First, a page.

Soup: How about Colin Edwards? That was a pretty big surprise when he signed with Yamaha for next year. How do you think he's going to do?
WR: It surprised me this year with Colin. He didn't go as well on the Honda as I thought he would. I don't know what the situation was with his team, but I know he had a Honda, and I know he had Michelin tires, and he knew most of the tracks. I expected him to be in the top three or four every single race. So, for him to get the results that he did...I thought, for sure, that he'd have done much, much better than he did. I think with him now on the Yamaha with Rossi, it's gonna to be tougher for him than it was with Sete, that's for sure.
Sete's a nice fella, and so is Rossi, but on the racetrack, there are two different characters there. And I think, for Colin, this is it. If he doesn't get the job done next year, I don't know if it's gonna happen for him. Maybe he just needs a change. I know, coming to Yamaha, they're going to treat him a lot better.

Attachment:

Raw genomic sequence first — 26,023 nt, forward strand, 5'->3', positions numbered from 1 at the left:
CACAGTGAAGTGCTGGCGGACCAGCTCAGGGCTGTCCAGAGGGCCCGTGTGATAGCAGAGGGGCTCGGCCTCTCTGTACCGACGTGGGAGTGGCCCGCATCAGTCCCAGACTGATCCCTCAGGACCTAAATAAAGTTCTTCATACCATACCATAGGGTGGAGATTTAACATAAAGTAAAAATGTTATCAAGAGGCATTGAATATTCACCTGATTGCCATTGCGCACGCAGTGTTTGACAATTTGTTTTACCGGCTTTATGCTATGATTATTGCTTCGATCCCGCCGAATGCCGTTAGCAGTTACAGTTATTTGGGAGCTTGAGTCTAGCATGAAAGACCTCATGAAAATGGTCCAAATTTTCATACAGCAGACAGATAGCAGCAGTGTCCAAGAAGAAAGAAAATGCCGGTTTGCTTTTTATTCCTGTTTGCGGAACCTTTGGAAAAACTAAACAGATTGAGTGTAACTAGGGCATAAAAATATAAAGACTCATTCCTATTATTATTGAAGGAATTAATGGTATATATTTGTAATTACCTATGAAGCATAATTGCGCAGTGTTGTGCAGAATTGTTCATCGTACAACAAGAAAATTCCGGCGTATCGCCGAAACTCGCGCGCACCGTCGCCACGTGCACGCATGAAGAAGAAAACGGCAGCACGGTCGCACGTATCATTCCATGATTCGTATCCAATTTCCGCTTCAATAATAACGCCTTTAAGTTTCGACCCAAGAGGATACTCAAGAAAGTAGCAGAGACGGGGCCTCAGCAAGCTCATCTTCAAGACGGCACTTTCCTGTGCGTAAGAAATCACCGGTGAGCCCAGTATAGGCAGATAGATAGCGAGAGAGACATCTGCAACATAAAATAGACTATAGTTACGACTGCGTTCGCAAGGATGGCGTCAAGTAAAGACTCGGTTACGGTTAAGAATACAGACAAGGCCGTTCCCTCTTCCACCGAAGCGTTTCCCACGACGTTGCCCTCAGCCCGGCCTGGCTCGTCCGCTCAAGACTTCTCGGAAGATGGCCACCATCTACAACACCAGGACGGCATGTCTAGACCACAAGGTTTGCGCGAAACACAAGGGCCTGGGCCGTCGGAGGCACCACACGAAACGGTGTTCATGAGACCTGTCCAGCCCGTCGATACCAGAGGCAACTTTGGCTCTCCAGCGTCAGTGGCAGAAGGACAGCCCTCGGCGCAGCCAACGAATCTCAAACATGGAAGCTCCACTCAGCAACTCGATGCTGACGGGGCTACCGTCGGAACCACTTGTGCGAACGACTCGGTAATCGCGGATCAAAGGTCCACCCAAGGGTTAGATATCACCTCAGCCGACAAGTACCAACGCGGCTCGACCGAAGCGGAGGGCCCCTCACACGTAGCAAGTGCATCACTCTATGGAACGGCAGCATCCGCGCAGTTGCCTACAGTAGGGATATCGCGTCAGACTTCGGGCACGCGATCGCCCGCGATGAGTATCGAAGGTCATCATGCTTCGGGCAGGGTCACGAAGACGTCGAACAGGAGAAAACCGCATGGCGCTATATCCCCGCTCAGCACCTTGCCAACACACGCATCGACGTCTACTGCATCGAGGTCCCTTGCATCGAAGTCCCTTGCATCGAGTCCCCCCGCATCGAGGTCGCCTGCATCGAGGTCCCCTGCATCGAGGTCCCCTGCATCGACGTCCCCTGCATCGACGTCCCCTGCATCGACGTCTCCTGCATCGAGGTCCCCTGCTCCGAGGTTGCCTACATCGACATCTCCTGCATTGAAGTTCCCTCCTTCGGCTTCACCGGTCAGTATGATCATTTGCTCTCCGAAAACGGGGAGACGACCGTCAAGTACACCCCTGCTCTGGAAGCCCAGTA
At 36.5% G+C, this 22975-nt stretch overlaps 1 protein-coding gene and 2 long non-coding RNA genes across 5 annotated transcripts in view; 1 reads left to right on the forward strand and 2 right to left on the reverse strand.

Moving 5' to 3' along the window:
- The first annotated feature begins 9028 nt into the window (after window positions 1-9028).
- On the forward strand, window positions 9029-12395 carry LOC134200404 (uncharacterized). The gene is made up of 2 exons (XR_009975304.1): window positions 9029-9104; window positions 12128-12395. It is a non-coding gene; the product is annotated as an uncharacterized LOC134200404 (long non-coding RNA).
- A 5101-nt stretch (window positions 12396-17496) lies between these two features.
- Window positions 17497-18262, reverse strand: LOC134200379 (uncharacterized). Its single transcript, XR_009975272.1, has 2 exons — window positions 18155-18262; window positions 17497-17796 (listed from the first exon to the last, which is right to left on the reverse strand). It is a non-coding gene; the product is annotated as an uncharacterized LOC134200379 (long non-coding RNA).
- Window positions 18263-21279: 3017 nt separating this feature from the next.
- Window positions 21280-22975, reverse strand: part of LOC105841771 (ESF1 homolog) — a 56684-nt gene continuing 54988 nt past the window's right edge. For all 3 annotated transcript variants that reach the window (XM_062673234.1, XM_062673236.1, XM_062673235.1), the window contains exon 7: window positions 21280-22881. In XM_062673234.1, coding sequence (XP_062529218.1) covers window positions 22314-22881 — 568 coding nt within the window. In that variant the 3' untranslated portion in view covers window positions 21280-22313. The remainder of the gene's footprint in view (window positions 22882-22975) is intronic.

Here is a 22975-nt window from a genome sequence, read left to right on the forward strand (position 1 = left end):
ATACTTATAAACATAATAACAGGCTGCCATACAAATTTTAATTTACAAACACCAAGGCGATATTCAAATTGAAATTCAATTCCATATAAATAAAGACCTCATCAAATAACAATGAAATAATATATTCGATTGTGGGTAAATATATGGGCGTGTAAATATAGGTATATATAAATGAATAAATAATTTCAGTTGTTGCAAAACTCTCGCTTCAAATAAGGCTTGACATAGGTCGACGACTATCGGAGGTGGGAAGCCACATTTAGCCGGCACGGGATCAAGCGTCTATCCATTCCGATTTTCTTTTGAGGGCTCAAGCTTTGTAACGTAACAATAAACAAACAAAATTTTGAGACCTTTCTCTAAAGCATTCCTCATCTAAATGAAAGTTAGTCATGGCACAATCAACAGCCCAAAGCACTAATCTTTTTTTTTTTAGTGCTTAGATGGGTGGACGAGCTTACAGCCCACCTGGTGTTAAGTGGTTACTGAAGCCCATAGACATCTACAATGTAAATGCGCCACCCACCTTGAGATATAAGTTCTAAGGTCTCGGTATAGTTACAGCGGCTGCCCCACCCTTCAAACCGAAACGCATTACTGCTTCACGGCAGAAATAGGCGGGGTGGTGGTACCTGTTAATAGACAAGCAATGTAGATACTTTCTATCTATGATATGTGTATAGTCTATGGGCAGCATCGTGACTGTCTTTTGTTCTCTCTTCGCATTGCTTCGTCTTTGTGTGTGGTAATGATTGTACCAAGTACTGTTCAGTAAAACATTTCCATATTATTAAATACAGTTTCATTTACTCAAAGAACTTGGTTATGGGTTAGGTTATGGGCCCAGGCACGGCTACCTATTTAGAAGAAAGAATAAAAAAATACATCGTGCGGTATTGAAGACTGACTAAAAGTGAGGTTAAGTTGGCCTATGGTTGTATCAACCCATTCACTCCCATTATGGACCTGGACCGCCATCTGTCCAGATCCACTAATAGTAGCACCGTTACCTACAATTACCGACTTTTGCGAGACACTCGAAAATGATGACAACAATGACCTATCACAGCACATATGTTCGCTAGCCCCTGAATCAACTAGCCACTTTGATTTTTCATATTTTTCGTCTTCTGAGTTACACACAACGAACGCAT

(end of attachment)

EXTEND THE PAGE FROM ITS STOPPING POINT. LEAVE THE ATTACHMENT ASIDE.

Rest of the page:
Yamaha's a different company. I've ridden for both, and I'm very happy with Yamaha. I was able to do what I did for Yamaha because of the atmosphere. It's a great company.
Soup: Let's talk about Mick Doohan. It's interesting that you tried to get him to do something that Rossi ultimately did do-switch from Honda to Yamaha. I wonder if that crossed Mick's mind when Rossi won it in his first year with Yamaha.
WR: Well, Mick stayed with Honda, and the job that he did there was pretty incredible. But then, you look at the rest of the guys who also won on a Honda. I think Mick knew that the competition-the caliber of the riders he was racing against-wasn't as high as it was when Eddie and Schwantz, and I were there. So, I think Mick was racing for records. Mick was just gonna try to win as many races and as many Championships as he possibly could. And, the only way he could do that was to stay with the same programHonda.
The Yamaha opportunity came up a few times with him, and I think he was pretty close a couple of times but we weren't really ready for Mick at that stage. Yamaha hadn't quite recovered from when I stopped racing, so I don't think it was the right time for Mick to come. But, I'm not sure that he could have done what Rossi did, anyway.
Soup: With Rossi, regardless of how many championships he does win for Yamaha, when it does end, will there be another 12-year Yamaha drought?